YOU ARE NOT ALONE AFTER STROKE
Stroke can be cruel and it can change a life in an instant.
This devastating disease can take away things we take for granted each day like walking and talking, showering and eating independently. It can render simple, yet precious moments like dropping the kids at school, baking a cake or going for a Sunday drive almost impossible.
One in four people globally will have a stroke in their lifetime - and the number of working age people impacted by stroke is increasing.
While time-critical treatments have improved stroke outcomes in recent decades, there's no doubt recovering from stroke can be a long and challenging process both physically and mentally.
Loved ones can profoundly feel the impact of stroke too, with many taking on the role of carer, while juggling family responsibilities, medical appointments and life in general. The changes are sudden and often stressful.
While this new life can feel isolating and frustrating, I want people with stroke and their families to know you are not alone.
StrokeLine (1800 STROKE or 1800 787 653) operates Monday to Friday 9am to 5pm, Eastern Standard Time.
For crisis support, Lifeline is available 24 hours a day, seven days a week on 13 11 14.
Sharon McGowan, Stroke Foundation Chief Executive Officer
WE NEED WATER POLICY REFORM
In 1854, Peter Lalor lead a rebellion of gold miners in a campaigning against the unfair policies and treatment of miners by the Victorian Government. Victorian Miners had grown tired of paying unfair prices for gold licences, and tired of rich politicians who would not listen to them and didn't understand the issues they faced. History has called the rebellion The Eureka Stockade.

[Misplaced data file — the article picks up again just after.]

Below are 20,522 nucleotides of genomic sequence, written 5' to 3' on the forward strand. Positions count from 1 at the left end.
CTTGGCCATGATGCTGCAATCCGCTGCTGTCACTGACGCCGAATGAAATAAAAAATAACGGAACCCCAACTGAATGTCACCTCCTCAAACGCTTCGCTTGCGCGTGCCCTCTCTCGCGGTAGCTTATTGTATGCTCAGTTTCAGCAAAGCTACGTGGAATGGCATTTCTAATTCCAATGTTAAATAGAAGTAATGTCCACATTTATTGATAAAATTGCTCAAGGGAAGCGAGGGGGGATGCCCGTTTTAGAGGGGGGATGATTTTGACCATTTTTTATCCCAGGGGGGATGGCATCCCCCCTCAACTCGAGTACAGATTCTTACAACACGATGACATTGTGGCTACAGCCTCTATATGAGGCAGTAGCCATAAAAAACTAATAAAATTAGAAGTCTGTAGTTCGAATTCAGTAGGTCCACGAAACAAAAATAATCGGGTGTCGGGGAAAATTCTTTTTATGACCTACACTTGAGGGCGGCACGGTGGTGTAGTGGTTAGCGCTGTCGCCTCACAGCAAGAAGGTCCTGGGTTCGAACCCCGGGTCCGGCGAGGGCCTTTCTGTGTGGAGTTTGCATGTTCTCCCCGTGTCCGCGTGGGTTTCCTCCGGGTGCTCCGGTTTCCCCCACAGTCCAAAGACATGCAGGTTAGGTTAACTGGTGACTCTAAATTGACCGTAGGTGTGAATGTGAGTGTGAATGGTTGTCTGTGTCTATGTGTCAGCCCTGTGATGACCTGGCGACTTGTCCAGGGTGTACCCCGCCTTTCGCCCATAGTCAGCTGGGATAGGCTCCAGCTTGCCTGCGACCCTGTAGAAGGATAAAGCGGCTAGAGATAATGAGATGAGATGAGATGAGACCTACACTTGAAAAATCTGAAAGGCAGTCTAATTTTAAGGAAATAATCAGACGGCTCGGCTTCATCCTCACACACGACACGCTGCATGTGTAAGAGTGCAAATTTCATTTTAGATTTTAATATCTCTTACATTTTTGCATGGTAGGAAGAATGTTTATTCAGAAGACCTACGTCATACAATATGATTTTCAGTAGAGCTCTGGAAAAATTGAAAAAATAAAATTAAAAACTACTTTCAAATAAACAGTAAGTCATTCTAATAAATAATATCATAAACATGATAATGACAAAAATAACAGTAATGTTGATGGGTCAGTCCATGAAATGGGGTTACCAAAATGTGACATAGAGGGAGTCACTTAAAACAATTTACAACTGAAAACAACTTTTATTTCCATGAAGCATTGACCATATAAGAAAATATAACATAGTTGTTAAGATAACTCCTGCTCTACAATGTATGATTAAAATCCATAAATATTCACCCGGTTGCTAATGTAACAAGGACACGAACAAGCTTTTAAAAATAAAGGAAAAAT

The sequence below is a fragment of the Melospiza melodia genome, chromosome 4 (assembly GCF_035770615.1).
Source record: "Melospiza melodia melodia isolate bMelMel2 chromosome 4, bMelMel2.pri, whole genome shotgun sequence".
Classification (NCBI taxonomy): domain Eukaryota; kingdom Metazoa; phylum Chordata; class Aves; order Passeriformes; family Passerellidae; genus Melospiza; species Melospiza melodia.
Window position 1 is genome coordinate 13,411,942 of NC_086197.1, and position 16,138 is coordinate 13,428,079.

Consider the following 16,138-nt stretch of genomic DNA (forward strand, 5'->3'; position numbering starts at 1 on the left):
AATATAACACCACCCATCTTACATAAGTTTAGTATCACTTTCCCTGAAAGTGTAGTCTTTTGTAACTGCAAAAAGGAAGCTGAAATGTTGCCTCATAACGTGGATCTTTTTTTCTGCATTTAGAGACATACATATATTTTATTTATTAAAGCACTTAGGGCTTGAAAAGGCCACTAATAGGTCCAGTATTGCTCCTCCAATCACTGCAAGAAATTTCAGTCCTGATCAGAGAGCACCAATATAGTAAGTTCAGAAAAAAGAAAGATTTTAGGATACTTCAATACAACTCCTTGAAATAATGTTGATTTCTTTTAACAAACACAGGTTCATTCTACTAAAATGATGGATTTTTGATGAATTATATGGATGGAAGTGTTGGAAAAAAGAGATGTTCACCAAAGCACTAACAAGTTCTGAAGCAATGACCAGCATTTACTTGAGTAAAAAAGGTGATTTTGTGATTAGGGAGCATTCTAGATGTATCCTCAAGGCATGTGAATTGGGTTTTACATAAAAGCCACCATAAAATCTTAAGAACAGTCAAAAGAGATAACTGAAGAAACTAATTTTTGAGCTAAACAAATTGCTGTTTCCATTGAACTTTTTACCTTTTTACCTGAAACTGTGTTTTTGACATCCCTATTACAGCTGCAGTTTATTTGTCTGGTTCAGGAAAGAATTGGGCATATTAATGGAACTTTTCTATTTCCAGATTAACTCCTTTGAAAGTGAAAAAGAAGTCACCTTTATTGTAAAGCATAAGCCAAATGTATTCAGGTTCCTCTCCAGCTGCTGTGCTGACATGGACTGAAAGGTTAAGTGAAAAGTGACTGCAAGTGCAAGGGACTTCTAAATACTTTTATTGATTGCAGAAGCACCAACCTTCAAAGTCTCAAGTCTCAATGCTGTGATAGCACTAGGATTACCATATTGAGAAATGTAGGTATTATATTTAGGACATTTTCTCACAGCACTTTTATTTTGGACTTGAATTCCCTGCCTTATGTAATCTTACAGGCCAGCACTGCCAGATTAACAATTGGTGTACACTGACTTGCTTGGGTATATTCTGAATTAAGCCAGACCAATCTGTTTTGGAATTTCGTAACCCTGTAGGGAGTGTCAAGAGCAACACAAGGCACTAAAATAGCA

Following the rebellion, all charges against all miners involved the Eureka Stockade were dropped, as it was accepted the treatment of the miners was unfair. The Victorian Government also changed the policies of who could be elected to Parliamentary, and allowed for the first time in Australia "commoners" to stand for election.
In 1855, Peter Lalor was elected to the Victorian Parliament as Member for Ballarat and went on to lead reforms for miners and workers throughout Victoria.
In 1901, at the time of Federation, our Constitution adopted the ideals fought for at the Eureka Stockade - allowing all Australians to stand for Commonwealth Parliament to represent their electorates, not just the rich.
Fast forward to 2020, while it is well known that I have different political beliefs than our elected Member of Parliament, our local member has been given a mandate by the people of this region to fight for the issues she took to the electorate, Water, Health and Education. She is one of us, and represents many issues our community faces.
It is as such, the recent move to suggest that our Local MP is in breach of Parliament ethics, because hypothetically, motions she has put forward can impact the value of her families water holdings is nothing more than politics gone mad.
I would even go as far as to suggest some of my associates and friends who are in NSW Parliament have crossed the line and acted undemocraticly. Maybe they need to reflect on what common Australians have fought for in our collective past rather than their own interest.
Water policies, just like mining regulations prior to the Eureka Stockade have hurt people in this region and we need water policy reform.
Greg Adamson, Griffith
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